The European Parliament’s Civil Liberties, Justice & Home Affairs committee has today voted in favour of proposed regulation for the creation of an entry/exit system for people from third countries travelling to and from the EU. Under the measures backed by the majority in committee, data will be gathered and stored on third country nationals travelling in or out the EU, including tourists and business people.
Data would include basic details such as name, place of origin and passport number, alongside fingerprints and face scans. The data will be held for two years and will be accessible by police and law enforcement authorities. The Greens/EFA MEPs voted against, citing threats to civil liberties and concerns about efficacy and cost.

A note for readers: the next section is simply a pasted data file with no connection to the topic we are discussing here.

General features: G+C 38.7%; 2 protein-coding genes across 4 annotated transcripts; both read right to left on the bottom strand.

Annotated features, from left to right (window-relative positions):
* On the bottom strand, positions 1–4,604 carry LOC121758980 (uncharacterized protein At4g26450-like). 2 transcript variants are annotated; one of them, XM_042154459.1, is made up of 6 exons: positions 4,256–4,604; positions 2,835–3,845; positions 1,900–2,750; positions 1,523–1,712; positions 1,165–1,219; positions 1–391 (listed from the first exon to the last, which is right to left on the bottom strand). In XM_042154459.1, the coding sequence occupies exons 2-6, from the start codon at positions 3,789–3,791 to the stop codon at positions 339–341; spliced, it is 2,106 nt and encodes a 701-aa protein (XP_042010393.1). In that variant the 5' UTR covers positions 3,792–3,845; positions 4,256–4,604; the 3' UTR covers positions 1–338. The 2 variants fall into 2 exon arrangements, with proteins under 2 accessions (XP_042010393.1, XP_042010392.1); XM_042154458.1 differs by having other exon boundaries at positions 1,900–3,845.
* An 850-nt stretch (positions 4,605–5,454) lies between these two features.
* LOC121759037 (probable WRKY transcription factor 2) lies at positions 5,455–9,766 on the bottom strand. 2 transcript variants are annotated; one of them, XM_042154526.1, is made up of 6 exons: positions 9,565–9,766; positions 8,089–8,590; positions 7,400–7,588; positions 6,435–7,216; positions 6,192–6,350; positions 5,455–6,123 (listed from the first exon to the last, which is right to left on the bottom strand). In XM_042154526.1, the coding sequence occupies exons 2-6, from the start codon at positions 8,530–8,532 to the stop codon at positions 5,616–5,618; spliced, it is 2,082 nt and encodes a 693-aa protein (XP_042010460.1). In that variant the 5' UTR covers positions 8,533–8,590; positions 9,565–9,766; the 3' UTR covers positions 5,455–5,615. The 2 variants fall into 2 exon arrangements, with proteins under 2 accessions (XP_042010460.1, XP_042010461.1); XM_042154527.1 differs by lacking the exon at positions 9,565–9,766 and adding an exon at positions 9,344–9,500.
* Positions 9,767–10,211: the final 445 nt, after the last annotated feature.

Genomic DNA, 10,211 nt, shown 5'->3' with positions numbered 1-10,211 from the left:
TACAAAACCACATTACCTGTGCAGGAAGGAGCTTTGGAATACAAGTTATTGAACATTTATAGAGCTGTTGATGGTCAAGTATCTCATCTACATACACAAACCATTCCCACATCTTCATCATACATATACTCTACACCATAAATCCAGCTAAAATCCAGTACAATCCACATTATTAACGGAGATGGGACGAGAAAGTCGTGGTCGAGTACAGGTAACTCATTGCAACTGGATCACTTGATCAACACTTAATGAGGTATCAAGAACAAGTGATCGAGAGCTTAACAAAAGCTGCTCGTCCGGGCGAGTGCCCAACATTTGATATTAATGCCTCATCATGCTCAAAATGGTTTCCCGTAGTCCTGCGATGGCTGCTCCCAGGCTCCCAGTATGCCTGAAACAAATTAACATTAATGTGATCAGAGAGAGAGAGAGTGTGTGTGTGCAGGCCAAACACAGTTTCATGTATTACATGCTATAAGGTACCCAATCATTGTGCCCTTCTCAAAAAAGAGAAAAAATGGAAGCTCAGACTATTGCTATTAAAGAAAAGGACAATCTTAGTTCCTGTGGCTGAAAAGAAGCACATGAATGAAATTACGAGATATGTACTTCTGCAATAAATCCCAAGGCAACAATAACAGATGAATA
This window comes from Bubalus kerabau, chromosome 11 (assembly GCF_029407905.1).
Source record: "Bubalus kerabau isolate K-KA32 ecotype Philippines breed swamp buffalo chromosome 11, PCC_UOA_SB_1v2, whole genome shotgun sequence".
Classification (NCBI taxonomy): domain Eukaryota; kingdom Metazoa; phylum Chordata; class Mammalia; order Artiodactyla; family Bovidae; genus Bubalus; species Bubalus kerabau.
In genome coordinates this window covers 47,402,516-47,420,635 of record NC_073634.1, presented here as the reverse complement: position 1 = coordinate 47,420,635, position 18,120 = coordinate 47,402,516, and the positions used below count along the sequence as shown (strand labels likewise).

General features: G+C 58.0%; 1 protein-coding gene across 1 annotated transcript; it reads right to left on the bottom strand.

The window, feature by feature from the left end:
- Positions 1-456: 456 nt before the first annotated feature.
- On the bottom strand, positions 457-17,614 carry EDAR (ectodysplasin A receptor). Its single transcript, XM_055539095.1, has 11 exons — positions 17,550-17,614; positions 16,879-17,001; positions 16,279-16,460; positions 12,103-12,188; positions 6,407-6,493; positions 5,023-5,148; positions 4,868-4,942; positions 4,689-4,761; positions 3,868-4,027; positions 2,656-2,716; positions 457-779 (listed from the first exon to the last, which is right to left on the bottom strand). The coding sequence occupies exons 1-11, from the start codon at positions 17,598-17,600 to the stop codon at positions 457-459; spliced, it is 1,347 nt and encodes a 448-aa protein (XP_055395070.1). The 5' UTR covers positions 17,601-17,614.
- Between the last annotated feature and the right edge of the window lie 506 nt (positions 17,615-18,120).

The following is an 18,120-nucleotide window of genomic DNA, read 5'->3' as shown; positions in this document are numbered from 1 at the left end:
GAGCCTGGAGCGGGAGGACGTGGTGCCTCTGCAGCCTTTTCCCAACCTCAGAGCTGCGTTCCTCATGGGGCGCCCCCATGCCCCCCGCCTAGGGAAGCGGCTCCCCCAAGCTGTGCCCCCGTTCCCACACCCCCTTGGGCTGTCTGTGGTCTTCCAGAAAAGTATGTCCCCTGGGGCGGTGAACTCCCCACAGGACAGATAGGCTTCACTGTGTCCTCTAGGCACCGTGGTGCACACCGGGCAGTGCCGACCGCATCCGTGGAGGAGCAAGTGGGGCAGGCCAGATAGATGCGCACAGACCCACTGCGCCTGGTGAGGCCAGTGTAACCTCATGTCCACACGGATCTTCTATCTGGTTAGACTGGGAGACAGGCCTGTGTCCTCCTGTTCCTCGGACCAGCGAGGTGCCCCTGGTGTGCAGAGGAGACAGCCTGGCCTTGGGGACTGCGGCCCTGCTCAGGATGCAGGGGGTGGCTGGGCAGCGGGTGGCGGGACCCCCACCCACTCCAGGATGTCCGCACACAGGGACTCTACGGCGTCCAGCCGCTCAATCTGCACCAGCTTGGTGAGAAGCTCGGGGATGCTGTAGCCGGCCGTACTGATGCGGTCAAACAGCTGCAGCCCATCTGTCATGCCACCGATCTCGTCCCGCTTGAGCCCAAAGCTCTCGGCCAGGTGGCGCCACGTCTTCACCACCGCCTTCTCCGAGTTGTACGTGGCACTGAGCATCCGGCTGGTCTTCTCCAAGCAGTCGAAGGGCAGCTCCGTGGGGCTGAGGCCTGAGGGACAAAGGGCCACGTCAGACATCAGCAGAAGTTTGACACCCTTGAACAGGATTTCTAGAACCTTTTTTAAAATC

Commenting after the vote, Vice Chair of the Civil Liberties, Justice and Home Affairs committee Jan Philipp Albrecht said:
"The majority of committee members have today chosen to sacrifice fundamental civil liberties in the interests of looking tough on crime and terrorism. These measures are not only completely disproportionate, they would also prove to be highly expensive, and largely ineffective. By backing these proposals, conservative and social democrat MEPs are choosing to treat all tourists and business people as potential suspects. The scheme is estimated to cost as much as €1 billion, money that would be much more effectively spent on the people and resources needed to tackle genuine threats."